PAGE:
“Ballet for 400!"
On Tuesday, November 17, for the second time, contestants on Jeopardy! will take a stab at ballet trivia with the help of dancers from American Ballet Theatre—another event to celebrate the company's 75th anniversary season. Look out for principals Gillian Murphy and Cory Stearns and corps member Blaine Hoven, who will read clues and give demonstrations of ABT's repertoire. The first episode (which aired last May) featured James Whiteside, Craig Salstein, and Pointe cover girls Hee Seo, Sarah Lane and Misty Copeland.
Ascending the ranks to "ballerina" status at American Ballet Theatre comprises the stuff of dreams for many dancers. Since its inception in 2003, ABT's Jacqueline Kennedy Onassis School has been steadily molding students who graduate into the company. But within the last two decades, only several women have successfully journeyed from the ABT Studio Company to star. Three ballerinas emblematic of that distinction take a particular pride in being homegrown: Hee Seo, Isabella Boylston and soloist Sarah Lane.
Along the way, they have reaped sublime rewards, peppered with self-doubt, will power, patience, corps de ballet fatigue and a firm focus on their goals. While ABT regularly imports international guest stars for its spring Met season—a source of frustration for some dancers—Seo, Boylston and Lane have carved out a place for themselves in the company and in the hearts of their audience.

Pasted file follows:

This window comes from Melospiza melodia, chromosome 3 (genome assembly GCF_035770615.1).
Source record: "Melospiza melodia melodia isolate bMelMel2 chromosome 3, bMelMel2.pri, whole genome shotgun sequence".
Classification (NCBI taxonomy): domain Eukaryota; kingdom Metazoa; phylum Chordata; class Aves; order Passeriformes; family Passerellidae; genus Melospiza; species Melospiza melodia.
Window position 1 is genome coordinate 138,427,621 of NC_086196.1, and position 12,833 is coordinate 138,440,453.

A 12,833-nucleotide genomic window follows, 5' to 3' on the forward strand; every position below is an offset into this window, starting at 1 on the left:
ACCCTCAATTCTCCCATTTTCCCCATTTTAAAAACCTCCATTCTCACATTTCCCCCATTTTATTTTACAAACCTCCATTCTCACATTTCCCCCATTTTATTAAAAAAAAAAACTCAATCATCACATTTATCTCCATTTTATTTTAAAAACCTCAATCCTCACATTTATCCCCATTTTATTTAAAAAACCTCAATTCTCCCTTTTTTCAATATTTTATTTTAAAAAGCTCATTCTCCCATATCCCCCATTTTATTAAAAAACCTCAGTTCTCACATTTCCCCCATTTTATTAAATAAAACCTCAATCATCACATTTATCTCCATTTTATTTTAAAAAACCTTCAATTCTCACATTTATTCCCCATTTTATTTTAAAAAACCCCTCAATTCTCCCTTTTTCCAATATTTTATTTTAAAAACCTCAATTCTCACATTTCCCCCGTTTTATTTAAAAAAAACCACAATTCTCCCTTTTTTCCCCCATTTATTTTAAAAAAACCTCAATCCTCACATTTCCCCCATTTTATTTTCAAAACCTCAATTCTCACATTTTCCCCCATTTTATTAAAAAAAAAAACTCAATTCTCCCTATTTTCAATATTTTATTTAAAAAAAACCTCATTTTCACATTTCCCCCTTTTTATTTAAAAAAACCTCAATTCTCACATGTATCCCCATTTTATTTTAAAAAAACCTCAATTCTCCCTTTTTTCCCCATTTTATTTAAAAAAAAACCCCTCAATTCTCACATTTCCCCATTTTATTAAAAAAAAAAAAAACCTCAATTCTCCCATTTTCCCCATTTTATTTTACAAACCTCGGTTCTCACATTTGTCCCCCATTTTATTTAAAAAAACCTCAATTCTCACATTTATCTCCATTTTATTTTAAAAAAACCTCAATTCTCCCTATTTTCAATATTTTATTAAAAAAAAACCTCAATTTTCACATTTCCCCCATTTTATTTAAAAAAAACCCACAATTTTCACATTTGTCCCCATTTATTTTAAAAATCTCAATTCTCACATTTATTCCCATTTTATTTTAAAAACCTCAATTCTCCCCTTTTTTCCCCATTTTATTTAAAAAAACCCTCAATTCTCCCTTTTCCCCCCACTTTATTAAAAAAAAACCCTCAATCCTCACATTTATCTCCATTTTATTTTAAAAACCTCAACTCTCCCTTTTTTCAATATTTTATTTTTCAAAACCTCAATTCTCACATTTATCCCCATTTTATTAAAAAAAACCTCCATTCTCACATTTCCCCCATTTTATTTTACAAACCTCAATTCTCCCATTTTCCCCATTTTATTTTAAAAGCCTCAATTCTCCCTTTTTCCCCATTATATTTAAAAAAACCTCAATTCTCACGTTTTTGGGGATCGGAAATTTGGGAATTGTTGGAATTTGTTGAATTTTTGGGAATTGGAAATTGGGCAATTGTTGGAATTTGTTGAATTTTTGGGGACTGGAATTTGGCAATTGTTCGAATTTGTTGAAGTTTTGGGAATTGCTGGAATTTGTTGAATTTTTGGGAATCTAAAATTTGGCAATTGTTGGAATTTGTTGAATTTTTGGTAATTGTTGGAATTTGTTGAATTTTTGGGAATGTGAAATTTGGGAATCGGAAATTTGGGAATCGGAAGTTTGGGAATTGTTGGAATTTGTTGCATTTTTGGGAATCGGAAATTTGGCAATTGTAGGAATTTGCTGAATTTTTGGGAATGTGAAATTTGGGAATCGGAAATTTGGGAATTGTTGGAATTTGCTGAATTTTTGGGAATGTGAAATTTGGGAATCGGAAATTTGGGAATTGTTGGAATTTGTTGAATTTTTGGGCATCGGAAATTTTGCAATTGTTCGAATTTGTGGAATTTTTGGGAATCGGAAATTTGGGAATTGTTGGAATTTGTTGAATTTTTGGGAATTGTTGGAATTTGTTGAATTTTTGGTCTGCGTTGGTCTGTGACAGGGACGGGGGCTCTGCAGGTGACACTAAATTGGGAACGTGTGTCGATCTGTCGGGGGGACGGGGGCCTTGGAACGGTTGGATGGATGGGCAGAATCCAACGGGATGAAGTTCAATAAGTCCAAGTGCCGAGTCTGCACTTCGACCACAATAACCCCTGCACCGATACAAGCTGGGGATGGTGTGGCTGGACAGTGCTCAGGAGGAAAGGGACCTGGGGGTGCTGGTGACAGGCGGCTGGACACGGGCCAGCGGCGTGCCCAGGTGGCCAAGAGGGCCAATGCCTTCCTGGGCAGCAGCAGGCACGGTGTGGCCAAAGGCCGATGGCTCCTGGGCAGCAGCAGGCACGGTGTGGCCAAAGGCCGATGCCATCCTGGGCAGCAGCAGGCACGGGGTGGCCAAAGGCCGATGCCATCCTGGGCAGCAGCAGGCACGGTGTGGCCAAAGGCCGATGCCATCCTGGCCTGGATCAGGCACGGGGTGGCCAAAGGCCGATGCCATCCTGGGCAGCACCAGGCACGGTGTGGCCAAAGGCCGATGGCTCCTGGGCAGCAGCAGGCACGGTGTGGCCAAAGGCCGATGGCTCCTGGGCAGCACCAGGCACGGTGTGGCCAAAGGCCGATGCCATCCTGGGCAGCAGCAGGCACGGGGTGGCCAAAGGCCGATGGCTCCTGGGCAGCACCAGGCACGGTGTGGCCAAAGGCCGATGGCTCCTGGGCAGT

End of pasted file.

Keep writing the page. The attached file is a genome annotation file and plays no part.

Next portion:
Alexei Ratmansky, ABT's artist in residence, has championed their talents; all three will dance Aurora in his acclaimed new production of The Sleeping Beauty in June. And with the retirement this season of three ballerinas crucial to ABT's identity—Julie Kent, Paloma Herrera and Xiomara Reyes—these younger dancers now take center stage, becoming role models for the next generation.
In July, an exceptional American Ballet Theatre dancer made her New York debut as Juliet—a sparklingly innocent and yet impressively mature rendition of Kenneth MacMillan’s heroine that was both touching and daring. She danced with abandon, sailing into the arms of her partner and giving each pirouette the appropriate tinge of ecstasy or despair. But what was most surprising was that this ballerina, Hee Seo, is listed in the corps de ballet.
For several years, there has been a buzz about Seo. But ABT’s 2009 Metropolitan Opera spring season was without a doubt her breakthrough. She performed leading roles in Romeo and Juliet, La Sylphide, Alexei Ratmansky’s On the Dnieper and James Kudelka’s Désir. And she demonstrated that mark of a true ballerina: the ability to carry a ballet and imbue it with her distinct aura for an audience of nearly 5,000 people.
What is it that has propelled her into the coveted ABT limelight? The plasticity of her body is reminiscent of a young Natalia Makarova, with all movement emanating from a supple spine and technique that spellbinds with its combination of tensile strength, lightness and fluidity. But Seo is her own dancer and doesn’t need comparison. She has a dramatic quality that radiates from her soul.